People waiting to hear from speakers at the People’s Post on 5 October 2015. As the Cathedral filled up, crowds packed into the triangular section of open space at Cathedral Gardens, between the Corn Exchange building and Urbis, where speakers then re-gave their speeches to the crowd outside.

Perhaps you are wondering, as I’ve posted this on the CHSTM PhD blog… what does this have to do with historical research? Well, the enclosure of open meeting places in Manchester and the displacement of people through the actions Manchester Corporation has emerged in my research into Liverpool Road Station and the Campfield area (now encompassed within the locality we call Castlefield). In history, we find clues to how and why there are few public meeting places in Manchester today.

1850 Ordinance Survey Map of Manchester (scale – 6 inches to 1 mile) shows the open meeting space of the Camp Field – from which the area took its name – either side of St Matthew’s Church.

The Camp Field along Liverpool Road was used as a public meeting place and site for fairs during the nineteenth century. From 1806, the Knott Mill Fair – a pleasure fair held every Easter, took place there. Knott Mill Fair attracted large crowds and was described as ‘the annual resort of the working classes’ [1]. The artist Frederick Shields described the sights of the fair: ‘My annual sketching festival, rich in character never seen but at those old fetes, where Wombwell’s Menagerie vied in attraction with the strolling players who strutted upon the platform in paste-board armour and conventional robber costumes’[2]. Shields also illustrated and painted the regular rag fair held on the Camp Field every Tuesday during the 1860s and 1870s; Factory Girls at the Old Clothes Fair, Knott Mill, Manchester (1875) is now in the collections of Manchester Art Gallery.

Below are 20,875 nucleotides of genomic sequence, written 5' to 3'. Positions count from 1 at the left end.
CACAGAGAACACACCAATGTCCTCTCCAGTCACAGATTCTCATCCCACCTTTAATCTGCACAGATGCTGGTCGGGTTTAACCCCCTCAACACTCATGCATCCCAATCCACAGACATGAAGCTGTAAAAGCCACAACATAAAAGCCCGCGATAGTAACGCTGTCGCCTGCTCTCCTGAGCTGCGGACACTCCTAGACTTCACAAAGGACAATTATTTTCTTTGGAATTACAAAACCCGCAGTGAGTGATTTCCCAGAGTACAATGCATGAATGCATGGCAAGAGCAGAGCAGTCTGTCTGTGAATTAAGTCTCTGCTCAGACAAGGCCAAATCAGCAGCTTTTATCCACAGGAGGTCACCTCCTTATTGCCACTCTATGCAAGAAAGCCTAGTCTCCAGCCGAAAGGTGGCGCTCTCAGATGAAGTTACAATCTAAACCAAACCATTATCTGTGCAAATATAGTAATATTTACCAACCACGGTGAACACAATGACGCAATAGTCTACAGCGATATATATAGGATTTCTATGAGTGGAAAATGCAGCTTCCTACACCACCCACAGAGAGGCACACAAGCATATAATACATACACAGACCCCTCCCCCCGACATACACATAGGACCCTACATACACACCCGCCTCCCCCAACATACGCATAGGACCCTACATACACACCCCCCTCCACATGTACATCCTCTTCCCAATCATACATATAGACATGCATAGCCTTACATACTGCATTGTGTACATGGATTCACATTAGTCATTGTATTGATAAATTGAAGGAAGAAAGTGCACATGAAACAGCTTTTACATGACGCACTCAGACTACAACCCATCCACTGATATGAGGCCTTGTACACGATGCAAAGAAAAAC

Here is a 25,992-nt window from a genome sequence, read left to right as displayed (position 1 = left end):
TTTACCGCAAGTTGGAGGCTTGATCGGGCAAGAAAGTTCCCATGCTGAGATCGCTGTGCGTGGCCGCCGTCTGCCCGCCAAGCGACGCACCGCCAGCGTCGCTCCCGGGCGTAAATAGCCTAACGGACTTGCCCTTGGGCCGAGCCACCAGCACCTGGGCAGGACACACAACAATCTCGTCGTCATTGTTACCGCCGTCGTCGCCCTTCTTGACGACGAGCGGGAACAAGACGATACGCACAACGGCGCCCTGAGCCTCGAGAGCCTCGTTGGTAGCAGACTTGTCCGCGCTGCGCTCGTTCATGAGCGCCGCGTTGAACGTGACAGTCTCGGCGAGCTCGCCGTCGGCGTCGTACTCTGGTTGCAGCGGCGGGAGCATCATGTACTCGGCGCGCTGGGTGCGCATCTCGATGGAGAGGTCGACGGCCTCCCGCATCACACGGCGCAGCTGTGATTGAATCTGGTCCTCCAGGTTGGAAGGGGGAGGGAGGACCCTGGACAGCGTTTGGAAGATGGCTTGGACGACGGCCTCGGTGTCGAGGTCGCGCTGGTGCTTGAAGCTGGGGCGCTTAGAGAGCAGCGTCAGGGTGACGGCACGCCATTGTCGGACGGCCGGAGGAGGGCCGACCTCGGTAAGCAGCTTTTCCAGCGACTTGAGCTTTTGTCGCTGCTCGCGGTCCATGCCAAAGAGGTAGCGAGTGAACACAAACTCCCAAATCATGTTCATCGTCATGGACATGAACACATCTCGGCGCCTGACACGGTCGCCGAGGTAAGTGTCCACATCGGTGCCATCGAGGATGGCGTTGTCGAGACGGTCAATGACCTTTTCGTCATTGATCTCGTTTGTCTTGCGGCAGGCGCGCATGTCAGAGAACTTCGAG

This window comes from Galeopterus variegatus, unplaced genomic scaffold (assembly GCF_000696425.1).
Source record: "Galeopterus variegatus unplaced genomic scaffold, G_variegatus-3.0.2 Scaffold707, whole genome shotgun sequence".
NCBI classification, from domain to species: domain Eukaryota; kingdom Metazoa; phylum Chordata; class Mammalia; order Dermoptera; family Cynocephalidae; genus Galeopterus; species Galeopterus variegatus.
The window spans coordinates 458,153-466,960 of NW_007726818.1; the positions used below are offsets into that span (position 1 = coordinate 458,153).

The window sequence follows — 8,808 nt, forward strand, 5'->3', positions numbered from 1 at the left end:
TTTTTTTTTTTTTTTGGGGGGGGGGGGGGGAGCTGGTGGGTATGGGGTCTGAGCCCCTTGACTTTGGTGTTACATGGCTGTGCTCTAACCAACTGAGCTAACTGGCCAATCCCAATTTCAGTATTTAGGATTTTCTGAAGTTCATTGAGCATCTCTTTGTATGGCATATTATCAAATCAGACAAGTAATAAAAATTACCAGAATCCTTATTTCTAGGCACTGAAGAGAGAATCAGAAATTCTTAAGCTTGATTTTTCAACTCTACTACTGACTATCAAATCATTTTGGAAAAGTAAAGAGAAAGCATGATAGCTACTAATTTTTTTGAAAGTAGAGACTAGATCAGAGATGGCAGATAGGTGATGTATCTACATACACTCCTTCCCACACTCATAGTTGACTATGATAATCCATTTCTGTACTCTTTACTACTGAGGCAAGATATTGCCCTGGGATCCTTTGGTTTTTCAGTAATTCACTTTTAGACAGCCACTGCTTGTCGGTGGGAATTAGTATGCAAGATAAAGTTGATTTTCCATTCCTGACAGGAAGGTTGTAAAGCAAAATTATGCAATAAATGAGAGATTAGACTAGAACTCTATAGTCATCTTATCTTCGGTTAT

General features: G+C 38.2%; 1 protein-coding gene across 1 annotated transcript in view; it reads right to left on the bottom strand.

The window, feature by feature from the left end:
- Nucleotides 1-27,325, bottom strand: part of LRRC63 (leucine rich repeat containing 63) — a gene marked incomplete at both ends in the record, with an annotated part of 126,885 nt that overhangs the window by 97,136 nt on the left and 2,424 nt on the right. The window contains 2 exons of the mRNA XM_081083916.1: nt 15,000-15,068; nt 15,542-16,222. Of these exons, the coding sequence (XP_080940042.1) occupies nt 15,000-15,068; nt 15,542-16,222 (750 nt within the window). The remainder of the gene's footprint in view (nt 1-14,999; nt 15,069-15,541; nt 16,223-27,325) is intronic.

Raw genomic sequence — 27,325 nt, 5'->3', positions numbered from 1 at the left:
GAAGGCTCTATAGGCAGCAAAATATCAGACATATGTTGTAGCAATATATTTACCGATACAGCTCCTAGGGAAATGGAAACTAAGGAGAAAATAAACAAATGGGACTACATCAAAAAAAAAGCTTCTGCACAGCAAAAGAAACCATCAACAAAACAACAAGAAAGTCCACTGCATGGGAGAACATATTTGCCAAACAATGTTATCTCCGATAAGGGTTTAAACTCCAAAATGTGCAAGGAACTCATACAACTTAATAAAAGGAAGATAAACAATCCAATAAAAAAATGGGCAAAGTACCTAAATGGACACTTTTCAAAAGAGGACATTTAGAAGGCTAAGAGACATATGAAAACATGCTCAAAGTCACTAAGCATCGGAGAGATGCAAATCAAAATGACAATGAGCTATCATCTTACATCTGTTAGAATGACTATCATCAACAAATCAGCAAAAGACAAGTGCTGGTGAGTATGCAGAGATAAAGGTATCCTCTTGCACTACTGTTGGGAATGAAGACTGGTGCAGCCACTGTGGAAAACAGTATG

Meetings more akin to this week’s anti-austerity rallies were also held on the Field, particularly gatherings ahead of meetings in the radical Hall of Science during the 1840s. Following the closure of the Hall of Science, an open-air Chartist meeting was held on 20 October 1850 [3]. After the Chartist cause waned, the Camp Field continued to provide space for rallies. For example, in July 1869 a trade union meeting took place outside drawing crowds of about 2000 people [4].

Local traditions of both meeting and trading goods on the Camp Field came to an abrupt end after Manchester Corporations Markets Committee used the 1871 Fairs Act to abolish the Knott Mill Fair in 1876. As early as the 26 May 1876 (prior to official abolition) the Markets Committee discussed an ‘iron roof’ for the field. Later that year, the Committee commissioned architects to come up with two new Market Halls to construct on the Field either side of St Matthew’s Church [5]. The Lower and Upper Campfield Market Halls designed by Mangnall and Littlewoods survive. The Lower Hall is now part of the Museum of Science and Industry complex, housing ‘Air and Space’ exhibits.